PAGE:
You can expect to hear all sorts of “specious and spurious” arguments if you choose to negotiate an injury claim with an insurance adjuster.
If you read some of the letters to the editor published earlier this week in the Capital News, you will know that some might say the same thing about choosing to read my column.
Do an Internet search of “specious and spurious” and you’ll see what I mean.
My editor helped me understand years ago that using a later column to carry on a debate arising from a “letter to the editor” is bad form.
All I will say in my defence is at least I’m consistent.
So I got a chuckle the other day when I learned how inconsistent insurance adjusters can be in comparison.
I am continually amazed by the number of rear-ender crashes that come across my desk. I rarely see the “following too close” variety.
Those ones can be explained by aggressive driving.
Rather, it happens again and again and again that there’s an innocent victim who pulls up behind stopped traffic, sits there for a second or two, and then “CRASH.”
The prevalence of rear-ender crashes is the best evidence I have to show that the most dangerous driving behaviour we face is not speeding, aggressive driving, or other such things, but rather is a lack of attention to the important task at hand.
This is a feature of our driving culture that can be eradicated only by a change of driving attitudes.
They are so frequent that I am sometimes consulted by folks who have been the victim of more than one rear-end crash.
It was one such unlucky victim who gave me the chuckle.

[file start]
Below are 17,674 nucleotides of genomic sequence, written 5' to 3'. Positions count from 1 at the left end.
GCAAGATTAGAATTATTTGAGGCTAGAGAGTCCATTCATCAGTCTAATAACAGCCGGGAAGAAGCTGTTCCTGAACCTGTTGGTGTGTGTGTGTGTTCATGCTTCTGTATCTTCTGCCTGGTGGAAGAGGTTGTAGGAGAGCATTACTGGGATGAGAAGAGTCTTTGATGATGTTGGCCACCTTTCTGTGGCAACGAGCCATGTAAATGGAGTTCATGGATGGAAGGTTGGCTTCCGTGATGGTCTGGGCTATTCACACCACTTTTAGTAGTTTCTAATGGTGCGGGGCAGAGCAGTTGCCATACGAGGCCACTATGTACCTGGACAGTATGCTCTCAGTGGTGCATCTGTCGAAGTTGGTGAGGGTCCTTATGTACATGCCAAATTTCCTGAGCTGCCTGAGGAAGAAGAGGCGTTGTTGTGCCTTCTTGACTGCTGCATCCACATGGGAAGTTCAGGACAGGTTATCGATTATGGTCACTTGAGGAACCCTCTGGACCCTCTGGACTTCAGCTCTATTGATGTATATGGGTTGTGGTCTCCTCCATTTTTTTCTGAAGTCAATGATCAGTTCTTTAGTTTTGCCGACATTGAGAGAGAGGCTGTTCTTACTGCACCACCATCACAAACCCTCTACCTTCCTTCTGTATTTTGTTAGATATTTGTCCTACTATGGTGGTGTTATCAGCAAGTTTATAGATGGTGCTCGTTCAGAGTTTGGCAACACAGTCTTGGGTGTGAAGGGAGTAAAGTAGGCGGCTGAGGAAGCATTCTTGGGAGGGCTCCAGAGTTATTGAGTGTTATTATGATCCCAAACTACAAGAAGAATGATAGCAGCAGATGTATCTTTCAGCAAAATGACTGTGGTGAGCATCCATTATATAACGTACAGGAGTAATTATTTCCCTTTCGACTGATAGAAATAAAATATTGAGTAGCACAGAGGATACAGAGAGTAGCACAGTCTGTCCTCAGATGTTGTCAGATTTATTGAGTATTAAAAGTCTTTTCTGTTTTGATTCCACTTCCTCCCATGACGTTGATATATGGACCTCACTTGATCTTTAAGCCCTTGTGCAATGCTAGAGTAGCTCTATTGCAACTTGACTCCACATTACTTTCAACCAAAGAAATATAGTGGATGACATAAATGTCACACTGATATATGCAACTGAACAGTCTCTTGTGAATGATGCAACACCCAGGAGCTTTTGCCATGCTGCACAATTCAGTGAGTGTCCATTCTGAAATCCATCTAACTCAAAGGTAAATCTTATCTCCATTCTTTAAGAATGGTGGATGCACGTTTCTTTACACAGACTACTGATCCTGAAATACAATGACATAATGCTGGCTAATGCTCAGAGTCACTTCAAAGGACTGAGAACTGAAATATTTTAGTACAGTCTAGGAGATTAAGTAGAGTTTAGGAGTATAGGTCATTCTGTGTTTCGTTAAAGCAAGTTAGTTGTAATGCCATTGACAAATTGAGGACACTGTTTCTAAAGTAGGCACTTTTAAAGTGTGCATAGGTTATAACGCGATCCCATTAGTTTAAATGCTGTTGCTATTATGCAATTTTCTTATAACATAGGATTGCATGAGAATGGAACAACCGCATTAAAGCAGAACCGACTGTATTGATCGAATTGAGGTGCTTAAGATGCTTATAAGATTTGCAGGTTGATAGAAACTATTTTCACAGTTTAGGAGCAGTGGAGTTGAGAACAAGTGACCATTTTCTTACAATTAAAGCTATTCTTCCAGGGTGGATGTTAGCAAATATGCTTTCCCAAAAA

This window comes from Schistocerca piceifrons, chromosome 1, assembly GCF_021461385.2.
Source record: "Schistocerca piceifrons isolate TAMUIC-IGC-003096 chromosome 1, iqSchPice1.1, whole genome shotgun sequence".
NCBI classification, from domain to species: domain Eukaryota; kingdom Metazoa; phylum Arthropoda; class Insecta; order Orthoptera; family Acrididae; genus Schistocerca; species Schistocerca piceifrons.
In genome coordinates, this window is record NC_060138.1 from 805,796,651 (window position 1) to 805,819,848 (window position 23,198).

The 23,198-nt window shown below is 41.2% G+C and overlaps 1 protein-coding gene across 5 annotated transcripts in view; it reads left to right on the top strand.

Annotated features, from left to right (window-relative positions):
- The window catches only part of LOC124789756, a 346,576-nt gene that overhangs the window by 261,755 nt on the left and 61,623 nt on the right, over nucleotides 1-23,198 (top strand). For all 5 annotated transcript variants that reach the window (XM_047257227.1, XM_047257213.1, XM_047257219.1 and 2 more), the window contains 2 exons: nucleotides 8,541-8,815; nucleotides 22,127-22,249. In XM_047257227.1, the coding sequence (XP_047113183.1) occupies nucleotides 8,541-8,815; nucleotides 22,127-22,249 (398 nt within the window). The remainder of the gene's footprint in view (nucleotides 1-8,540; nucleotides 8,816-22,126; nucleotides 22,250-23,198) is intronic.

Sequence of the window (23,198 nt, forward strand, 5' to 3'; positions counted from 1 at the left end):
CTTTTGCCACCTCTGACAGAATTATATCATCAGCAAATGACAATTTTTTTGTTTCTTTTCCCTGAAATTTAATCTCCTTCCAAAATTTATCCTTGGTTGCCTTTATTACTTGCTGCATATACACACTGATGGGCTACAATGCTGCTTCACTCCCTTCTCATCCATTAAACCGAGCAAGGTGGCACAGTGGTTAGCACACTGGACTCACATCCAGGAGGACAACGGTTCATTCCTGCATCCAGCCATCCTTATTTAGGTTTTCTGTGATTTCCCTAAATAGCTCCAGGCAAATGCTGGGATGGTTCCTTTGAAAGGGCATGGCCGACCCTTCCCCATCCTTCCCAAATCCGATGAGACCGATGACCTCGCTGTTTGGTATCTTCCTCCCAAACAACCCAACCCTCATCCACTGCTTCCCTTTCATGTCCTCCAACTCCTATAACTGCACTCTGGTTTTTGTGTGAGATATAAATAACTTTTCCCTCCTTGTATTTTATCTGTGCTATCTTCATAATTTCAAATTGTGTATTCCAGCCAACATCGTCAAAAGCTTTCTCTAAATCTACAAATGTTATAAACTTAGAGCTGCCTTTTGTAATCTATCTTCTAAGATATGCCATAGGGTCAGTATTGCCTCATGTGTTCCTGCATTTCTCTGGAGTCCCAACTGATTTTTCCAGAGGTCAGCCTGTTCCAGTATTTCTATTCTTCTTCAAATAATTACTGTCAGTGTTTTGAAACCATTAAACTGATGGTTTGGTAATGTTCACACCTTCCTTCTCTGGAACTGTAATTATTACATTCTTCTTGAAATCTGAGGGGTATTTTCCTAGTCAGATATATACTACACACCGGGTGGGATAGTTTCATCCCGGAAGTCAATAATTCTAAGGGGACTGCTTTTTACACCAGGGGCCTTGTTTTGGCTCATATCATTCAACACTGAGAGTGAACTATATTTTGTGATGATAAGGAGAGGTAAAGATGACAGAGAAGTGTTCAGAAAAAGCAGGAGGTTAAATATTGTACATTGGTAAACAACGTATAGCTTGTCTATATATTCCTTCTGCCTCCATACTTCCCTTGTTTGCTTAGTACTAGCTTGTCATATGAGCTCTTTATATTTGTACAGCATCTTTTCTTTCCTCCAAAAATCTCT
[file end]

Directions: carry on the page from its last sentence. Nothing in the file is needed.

The insurance adjuster she dealt with after the first crash pointed to the lack of damage to the back of her car and said that she couldn’t have been injured.
Medical science is clear, by the way, that serious, chronic injuries can result from low speed rear-end collisions, but in this case the collision was high speed.
The reason for the lack of damage was the trailer hitch that did a really good job of protecting the back of her car from being smashed in.
Whatever the reason, the adjuster used the “specious and spurious” argument that lack of damage to the back of the vehicle somehow translates into a lack of damage to the occupants.
The double rear-ender victim didn’t have a trailer hitch in the second crash.
The insurance adjuster she dealt with after that crash pointed to the twisted metal at the back of her car and told her how lucky she was that she didn’t have a trailer hitch.
This adjuster turned the argument around and explained that a trailer hitch takes all the force of the collision and delivers it directly to the vehicle occupants rather than being absorbed by the crunching metal.
This time, the “specious and spurious” argument was that a lot of damage to the back of the vehicle somehow translates into a lack of damage to the occupants.
How’s that for “blowing hot and cold at the same time,” or “talking out of both sides of your mouth.”
This is a stark example of the reality that insurance adjusters will use whatever arguments they can come up with to try to challenge your claim for fair compensation.
It should go without saying that blindly accepting the assertions of the person you are negotiating with is a bad idea.
This is just a little reminder of that.